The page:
Compare any two graphics cards:
Geforce GTX 680 vs Radeon HD 5870
IntroThe Geforce GTX 680 uses a 28 nm design. nVidia has clocked the core speed at 1006 MHz. The GDDR5 RAM is set to run at a speed of 1502 MHz on this card. It features 1536 SPUs as well as 128 Texture Address Units and 32 Rasterization Operator Units.
Compare all that to the Radeon HD 5870, which has a core clock frequency of 850 MHz and a GDDR5 memory frequency of 1200 MHz. It also features a 256-bit bus, and uses a 40 nm design. It is comprised of 1600(320x5) SPUs, 80 Texture Address Units, and 32 ROPs.
(No game benchmarks for this combination yet.)
Power Usage and Theoretical Benchmarks
Power Consumption (Max TDP)
The Geforce GTX 680 should theoretically be quite a bit faster than the Radeon HD 5870 overall. (explain)
Texel RateThe Geforce GTX 680 will be much (approximately 89%) faster with regards to texture filtering than the Radeon HD 5870. (explain)
Pixel RateThe Geforce GTX 680 is a little bit (approximately 18%) better at AA than the Radeon HD 5870, and also should be able to handle higher screen resolutions better. (explain)
Please note that the above 'benchmarks' are all just theoretical - the results were calculated based on the card's specifications, and real-world performance may (and probably will) vary at least a bit.
Price ComparisonPlease note that the price comparisons are based on search keywords, and might not be the exact same card listed on this page. We have no control over the accuracy of their search results.
Memory Bandwidth: Memory bandwidth is the largest amount of information (in units of megabytes per second) that can be transferred over the external memory interface in one second. The number is worked out by multiplying the bus width by its memory clock speed. If the card has DDR type memory, it should be multiplied by 2 again. If it uses DDR5, multiply by 4 instead. The better the card's memory bandwidth, the better the card will be in general. It especially helps with AA, HDR and high resolutions.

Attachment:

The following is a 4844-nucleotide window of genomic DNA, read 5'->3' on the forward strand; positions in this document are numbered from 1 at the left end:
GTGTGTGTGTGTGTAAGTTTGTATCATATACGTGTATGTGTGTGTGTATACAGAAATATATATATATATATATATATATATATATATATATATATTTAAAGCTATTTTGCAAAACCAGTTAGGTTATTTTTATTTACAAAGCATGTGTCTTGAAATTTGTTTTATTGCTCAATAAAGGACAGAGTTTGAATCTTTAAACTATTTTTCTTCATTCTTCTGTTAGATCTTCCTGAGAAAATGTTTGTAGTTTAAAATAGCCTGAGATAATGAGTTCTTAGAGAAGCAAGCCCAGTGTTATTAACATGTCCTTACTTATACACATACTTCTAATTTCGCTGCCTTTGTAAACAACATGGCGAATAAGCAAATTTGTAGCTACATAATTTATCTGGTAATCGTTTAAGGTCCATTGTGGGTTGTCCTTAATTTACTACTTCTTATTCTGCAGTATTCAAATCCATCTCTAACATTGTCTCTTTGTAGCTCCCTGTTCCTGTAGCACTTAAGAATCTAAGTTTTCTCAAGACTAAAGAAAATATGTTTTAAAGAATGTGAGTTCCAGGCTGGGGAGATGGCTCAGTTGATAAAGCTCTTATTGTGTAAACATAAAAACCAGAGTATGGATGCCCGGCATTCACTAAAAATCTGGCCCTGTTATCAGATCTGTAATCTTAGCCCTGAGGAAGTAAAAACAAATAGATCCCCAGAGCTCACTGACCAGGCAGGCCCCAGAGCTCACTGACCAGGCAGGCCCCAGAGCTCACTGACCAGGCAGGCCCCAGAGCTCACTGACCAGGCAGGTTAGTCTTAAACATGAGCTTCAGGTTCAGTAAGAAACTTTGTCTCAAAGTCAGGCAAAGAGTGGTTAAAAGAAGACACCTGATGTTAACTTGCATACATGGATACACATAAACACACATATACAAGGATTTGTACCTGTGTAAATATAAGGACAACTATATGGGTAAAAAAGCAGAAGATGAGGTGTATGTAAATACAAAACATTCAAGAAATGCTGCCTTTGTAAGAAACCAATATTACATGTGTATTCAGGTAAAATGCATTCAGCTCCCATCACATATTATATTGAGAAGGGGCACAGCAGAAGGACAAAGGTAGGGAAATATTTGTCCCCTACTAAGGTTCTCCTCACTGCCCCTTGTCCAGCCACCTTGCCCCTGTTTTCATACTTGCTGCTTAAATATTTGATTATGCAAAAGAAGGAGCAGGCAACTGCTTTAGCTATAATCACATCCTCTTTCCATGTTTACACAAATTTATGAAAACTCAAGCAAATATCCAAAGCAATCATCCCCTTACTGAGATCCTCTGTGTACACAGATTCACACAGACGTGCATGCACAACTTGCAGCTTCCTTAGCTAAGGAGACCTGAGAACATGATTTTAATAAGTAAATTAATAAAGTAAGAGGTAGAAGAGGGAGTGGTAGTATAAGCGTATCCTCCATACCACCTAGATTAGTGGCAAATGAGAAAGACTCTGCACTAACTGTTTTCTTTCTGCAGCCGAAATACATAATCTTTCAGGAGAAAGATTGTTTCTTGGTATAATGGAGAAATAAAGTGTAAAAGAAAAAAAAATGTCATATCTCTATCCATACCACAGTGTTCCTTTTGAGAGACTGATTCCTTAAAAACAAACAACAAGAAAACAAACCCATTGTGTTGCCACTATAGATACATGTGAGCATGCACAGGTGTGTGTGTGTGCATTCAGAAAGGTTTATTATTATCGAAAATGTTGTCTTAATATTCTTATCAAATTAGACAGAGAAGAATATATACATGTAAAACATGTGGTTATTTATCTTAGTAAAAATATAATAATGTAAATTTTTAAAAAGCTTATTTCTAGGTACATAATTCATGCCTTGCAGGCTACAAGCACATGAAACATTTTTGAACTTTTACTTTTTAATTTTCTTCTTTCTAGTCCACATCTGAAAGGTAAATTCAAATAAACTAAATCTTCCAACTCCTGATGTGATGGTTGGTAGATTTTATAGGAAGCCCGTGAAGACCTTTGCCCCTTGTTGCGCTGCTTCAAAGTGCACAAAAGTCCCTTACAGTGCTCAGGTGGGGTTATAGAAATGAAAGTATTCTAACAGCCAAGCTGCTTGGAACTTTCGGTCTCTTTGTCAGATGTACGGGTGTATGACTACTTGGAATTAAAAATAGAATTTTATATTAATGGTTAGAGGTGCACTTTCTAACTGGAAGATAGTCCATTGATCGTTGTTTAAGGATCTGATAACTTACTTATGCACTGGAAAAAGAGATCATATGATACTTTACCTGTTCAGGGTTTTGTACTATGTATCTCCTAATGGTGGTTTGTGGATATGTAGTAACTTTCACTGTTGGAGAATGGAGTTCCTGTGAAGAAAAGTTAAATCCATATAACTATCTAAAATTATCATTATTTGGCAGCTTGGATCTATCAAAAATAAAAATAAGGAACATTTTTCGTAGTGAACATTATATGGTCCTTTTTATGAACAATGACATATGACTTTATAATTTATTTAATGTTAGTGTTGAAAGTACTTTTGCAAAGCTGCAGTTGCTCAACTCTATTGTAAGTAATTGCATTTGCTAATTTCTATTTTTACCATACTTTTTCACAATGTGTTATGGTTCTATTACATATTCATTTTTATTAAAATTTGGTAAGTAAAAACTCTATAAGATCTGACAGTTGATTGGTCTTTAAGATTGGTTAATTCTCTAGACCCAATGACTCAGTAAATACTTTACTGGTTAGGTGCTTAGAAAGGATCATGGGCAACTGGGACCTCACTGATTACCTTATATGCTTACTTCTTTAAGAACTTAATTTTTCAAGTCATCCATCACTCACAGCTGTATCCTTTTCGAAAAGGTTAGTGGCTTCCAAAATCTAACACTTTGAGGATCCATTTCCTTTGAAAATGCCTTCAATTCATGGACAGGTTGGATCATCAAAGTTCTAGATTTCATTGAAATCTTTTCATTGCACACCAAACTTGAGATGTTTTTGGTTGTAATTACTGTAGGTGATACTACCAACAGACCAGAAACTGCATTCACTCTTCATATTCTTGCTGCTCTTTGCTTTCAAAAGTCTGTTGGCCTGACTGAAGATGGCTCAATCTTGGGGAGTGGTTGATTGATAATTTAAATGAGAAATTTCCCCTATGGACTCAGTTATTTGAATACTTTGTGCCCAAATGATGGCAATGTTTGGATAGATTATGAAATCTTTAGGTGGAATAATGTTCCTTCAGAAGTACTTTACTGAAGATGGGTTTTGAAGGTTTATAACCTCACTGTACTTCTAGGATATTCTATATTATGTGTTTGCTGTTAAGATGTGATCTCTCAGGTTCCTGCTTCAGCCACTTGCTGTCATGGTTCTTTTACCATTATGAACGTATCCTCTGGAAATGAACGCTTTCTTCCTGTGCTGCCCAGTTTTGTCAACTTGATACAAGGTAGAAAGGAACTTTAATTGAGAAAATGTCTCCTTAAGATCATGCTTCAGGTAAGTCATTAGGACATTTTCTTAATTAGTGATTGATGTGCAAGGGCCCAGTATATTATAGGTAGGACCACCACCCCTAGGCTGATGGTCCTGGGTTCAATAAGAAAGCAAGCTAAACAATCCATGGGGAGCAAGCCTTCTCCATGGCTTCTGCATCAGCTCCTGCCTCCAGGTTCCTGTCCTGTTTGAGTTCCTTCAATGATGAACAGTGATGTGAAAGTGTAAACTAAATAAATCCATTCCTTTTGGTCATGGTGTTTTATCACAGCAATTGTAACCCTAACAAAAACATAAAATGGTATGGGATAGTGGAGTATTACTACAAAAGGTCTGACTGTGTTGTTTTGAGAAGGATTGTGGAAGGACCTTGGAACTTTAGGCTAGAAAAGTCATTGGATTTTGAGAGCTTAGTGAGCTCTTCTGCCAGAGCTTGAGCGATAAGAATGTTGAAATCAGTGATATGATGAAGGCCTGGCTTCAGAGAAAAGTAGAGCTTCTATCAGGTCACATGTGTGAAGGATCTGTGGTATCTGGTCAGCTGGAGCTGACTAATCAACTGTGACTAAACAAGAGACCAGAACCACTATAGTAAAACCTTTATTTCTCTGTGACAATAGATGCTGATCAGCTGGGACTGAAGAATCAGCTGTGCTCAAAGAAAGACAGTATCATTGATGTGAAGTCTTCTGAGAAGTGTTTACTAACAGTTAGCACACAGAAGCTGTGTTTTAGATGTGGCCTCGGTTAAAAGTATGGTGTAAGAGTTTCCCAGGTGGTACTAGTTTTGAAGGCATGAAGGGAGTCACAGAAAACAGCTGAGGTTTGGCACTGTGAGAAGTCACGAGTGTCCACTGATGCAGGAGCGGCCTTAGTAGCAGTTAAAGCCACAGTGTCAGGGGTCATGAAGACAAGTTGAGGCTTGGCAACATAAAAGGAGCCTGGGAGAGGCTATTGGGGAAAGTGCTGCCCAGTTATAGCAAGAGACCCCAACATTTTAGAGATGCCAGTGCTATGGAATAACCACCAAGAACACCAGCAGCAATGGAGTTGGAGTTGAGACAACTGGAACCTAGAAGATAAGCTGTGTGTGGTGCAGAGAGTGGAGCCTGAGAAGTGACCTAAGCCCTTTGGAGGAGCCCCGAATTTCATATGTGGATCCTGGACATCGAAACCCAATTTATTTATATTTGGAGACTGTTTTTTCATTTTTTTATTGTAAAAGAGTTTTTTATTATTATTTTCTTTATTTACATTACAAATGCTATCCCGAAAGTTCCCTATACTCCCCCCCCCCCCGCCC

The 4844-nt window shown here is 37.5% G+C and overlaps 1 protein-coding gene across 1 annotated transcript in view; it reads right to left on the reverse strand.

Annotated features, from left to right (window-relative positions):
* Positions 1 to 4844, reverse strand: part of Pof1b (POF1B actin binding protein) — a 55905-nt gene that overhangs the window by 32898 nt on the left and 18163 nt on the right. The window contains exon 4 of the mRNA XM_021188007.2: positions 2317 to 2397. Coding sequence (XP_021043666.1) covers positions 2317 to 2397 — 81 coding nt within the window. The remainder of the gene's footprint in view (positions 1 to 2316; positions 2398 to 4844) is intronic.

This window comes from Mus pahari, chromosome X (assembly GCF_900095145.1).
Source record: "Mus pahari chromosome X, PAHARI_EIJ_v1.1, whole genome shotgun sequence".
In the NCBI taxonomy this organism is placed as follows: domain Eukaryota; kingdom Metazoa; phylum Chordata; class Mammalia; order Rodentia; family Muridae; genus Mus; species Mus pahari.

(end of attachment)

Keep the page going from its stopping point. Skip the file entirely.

Texel Rate: Texel rate is the maximum amount of texture map elements (texels) that can be applied per second. This is worked out by multiplying the total amount of texture units of the card by the core speed of the chip. The better the texel rate, the better the video card will be at handling texture filtering (anisotropic filtering - AF). It is measured in millions of texels applied in one second.
Pixel Rate: Pixel rate is the maximum number of pixels the graphics card could possibly record to the local memory in a second - measured in millions of pixels per second. Pixel rate is calculated by multiplying the number of Raster Operations Pipelines by the clock speed of the card. ROPs (Raster Operations Pipelines - also sometimes called Render Output Units) are responsible for outputting the pixels (image) to the screen. The actual pixel output rate is also dependant on quite a few other factors, especially the memory bandwidth - the lower the memory bandwidth is, the lower the potential to reach the maximum fill rate.